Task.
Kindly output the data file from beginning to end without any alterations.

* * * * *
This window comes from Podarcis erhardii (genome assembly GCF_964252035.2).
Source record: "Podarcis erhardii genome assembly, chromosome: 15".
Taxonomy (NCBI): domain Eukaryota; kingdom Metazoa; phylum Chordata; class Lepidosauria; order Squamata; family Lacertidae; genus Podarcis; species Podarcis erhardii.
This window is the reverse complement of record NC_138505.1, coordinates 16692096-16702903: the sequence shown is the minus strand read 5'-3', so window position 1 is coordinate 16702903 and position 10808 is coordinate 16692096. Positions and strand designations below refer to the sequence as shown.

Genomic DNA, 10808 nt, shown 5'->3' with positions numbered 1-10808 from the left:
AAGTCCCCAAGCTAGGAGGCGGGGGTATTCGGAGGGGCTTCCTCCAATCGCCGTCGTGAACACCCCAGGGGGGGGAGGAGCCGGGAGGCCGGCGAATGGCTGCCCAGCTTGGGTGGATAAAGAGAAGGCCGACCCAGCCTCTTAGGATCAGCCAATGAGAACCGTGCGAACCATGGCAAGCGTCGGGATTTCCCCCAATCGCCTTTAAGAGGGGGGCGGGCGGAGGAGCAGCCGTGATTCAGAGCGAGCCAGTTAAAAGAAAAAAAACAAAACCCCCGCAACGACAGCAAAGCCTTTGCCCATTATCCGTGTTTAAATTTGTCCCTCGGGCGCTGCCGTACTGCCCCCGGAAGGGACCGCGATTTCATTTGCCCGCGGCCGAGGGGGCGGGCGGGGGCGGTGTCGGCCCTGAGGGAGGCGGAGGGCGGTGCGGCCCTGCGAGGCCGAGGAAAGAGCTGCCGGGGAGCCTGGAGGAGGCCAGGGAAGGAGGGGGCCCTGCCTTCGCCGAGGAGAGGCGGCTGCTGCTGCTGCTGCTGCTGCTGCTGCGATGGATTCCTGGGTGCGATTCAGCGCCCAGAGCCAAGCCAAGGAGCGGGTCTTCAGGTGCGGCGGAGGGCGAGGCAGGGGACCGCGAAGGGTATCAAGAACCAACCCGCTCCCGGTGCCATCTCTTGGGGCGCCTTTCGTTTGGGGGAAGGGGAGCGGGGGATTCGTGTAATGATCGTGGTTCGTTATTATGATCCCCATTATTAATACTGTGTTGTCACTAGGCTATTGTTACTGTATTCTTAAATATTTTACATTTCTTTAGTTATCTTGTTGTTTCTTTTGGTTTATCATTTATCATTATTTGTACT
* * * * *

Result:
This window comes from Podarcis erhardii (genome assembly GCF_964252035.2).
Source record: "Podarcis erhardii genome assembly, chromosome: 15".
Taxonomy (NCBI): domain Eukaryota; kingdom Metazoa; phylum Chordata; class Lepidosauria; order Squamata; family Lacertidae; genus Podarcis; species Podarcis erhardii.
This window is the reverse complement of record NC_138505.1, coordinates 16692096-16702903: the sequence shown is the minus strand read 5'-3', so window position 1 is coordinate 16702903 and position 10808 is coordinate 16692096. Positions and strand designations below refer to the sequence as shown.

Genomic DNA, 10808 nt, shown 5'->3' with positions numbered 1-10808 from the left:
AAGTCCCCAAGCTAGGAGGCGGGGGTATTCGGAGGGGCTTCCTCCAATCGCCGTCGTGAACACCCCAGGGGGGGGAGGAGCCGGGAGGCCGGCGAATGGCTGCCCAGCTTGGGTGGATAAAGAGAAGGCCGACCCAGCCTCTTAGGATCAGCCAATGAGAACCGTGCGAACCATGGCAAGCGTCGGGATTTCCCCCAATCGCCTTTAAGAGGGGGGCGGGCGGAGGAGCAGCCGTGATTCAGAGCGAGCCAGTTAAAAGAAAAAAAACAAAACCCCCGCAACGACAGCAAAGCCTTTGCCCATTATCCGTGTTTAAATTTGTCCCTCGGGCGCTGCCGTACTGCCCCCGGAAGGGACCGCGATTTCATTTGCCCGCGGCCGAGGGGGCGGGCGGGGGCGGTGTCGGCCCTGAGGGAGGCGGAGGGCGGTGCGGCCCTGCGAGGCCGAGGAAAGAGCTGCCGGGGAGCCTGGAGGAGGCCAGGGAAGGAGGGGGCCCTGCCTTCGCCGAGGAGAGGCGGCTGCTGCTGCTGCTGCTGCTGCTGCTGCGATGGATTCCTGGGTGCGATTCAGCGCCCAGAGCCAAGCCAAGGAGCGGGTCTTCAGGTGCGGCGGAGGGCGAGGCAGGGGACCGCGAAGGGTATCAAGAACCAACCCGCTCCCGGTGCCATCTCTTGGGGCGCCTTTCGTTTGGGGGAAGGGGAGCGGGGGATTCGTGTAATGATCGTGGTTCGTTATTATGATCCCCATTATTAATACTGTGTTGTCACTAGGCTATTGTTACTGTATTCTTAAATATTTTACATTTCTTTAGTTATCTTGTTGTTTCTTTTGGTTTATCATTTATCATTATTTGTACT